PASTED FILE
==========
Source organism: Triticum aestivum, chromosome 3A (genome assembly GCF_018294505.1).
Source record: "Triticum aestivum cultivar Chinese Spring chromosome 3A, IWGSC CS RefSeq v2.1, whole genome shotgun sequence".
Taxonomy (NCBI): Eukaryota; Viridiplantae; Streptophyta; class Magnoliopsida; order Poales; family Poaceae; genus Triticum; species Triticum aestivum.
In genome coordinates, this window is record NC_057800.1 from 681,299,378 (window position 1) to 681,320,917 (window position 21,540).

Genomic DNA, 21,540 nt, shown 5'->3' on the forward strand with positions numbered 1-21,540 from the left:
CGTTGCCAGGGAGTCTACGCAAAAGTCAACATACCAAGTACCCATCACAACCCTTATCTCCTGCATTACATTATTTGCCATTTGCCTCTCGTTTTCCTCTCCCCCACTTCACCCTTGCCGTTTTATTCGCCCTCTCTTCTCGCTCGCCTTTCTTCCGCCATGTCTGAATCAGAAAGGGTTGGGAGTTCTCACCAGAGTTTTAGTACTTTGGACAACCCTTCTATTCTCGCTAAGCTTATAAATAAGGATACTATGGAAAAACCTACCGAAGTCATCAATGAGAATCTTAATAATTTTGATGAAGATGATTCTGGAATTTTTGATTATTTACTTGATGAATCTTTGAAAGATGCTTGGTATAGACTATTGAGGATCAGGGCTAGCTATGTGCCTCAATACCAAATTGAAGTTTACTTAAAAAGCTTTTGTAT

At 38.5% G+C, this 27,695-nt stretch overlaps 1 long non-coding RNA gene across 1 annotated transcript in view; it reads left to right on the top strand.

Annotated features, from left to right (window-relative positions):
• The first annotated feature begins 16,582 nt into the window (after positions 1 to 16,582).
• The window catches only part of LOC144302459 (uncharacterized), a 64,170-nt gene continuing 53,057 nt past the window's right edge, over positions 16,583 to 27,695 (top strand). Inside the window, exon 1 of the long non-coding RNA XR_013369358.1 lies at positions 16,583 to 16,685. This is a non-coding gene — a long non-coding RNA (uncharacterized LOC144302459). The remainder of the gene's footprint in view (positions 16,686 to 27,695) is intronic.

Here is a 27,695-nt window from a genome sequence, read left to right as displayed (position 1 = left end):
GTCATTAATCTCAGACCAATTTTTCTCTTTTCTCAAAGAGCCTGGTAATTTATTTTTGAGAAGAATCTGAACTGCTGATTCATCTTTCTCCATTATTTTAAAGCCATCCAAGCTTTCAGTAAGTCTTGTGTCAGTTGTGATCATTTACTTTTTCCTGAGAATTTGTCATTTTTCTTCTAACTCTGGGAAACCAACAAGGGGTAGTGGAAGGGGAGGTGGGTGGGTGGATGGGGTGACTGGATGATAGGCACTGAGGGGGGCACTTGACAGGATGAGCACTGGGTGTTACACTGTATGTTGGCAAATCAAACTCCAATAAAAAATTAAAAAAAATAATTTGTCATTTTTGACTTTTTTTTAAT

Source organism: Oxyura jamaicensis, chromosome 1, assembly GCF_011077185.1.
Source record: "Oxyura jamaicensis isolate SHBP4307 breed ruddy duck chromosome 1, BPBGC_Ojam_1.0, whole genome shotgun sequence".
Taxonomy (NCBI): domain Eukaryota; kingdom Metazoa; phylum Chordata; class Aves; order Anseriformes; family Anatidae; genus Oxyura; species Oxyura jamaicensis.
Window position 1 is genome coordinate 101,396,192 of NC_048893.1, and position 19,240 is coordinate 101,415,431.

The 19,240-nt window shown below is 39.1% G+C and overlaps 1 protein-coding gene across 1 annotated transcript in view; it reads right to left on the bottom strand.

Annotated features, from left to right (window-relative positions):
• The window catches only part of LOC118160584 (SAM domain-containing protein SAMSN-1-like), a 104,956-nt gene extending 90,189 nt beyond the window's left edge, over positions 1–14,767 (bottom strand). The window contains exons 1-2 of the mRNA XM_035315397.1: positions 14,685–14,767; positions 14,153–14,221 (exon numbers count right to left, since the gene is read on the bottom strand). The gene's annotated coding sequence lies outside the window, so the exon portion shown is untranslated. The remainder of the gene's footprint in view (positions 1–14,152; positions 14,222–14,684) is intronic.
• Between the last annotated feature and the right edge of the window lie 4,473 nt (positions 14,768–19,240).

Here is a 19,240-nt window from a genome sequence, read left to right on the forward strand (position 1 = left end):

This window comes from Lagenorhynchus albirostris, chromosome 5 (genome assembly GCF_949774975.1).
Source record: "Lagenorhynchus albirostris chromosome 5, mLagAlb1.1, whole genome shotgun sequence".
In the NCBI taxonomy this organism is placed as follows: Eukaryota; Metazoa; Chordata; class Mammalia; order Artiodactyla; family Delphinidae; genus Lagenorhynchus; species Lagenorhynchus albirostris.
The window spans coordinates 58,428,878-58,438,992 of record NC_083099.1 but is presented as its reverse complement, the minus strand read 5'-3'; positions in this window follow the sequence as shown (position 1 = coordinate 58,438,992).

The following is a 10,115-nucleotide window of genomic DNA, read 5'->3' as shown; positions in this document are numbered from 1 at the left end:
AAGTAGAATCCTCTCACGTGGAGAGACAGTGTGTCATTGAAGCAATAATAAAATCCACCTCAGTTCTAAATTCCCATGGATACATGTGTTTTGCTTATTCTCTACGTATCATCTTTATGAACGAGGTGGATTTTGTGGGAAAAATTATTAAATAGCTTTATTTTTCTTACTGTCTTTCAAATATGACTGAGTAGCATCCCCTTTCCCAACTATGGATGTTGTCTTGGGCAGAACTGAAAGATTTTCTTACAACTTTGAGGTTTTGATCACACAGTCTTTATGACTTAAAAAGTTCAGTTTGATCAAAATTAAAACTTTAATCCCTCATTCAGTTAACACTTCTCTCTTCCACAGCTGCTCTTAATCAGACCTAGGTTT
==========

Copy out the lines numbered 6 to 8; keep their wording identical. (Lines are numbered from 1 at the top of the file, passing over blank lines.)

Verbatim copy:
CGTTGCCAGGGAGTCTACGCAAAAGTCAACATACCAAGTACCCATCACAACCCTTATCTCCTGCATTACATTATTTGCCATTTGCCTCTCGTTTTCCTCTCCCCCACTTCACCCTTGCCGTTTTATTCGCCCTCTCTTCTCGCTCGCCTTTCTTCCGCCATGTCTGAATCAGAAAGGGTTGGGAGTTCTCACCAGAGTTTTAGTACTTTGGACAACCCTTCTATTCTCGCTAAGCTTATAAATAAGGATACTATGGAAAAACCTACCGAAGTCATCAATGAGAATCTTAATAATTTTGATGAAGATGATTCTGGAATTTTTGATTATTTACTTGATGAATCTTTGAAAGATGCTTGGTATAGACTATTGAGGATCAGGGCTAGCTATGTGCCTCAATACCAAATTGAAGTTTACTTAAAAAGCTTTTGTAT

At 38.5% G+C, this 27,695-nt stretch overlaps 1 long non-coding RNA gene across 1 annotated transcript in view; it reads left to right on the top strand.

Annotated features, from left to right (window-relative positions):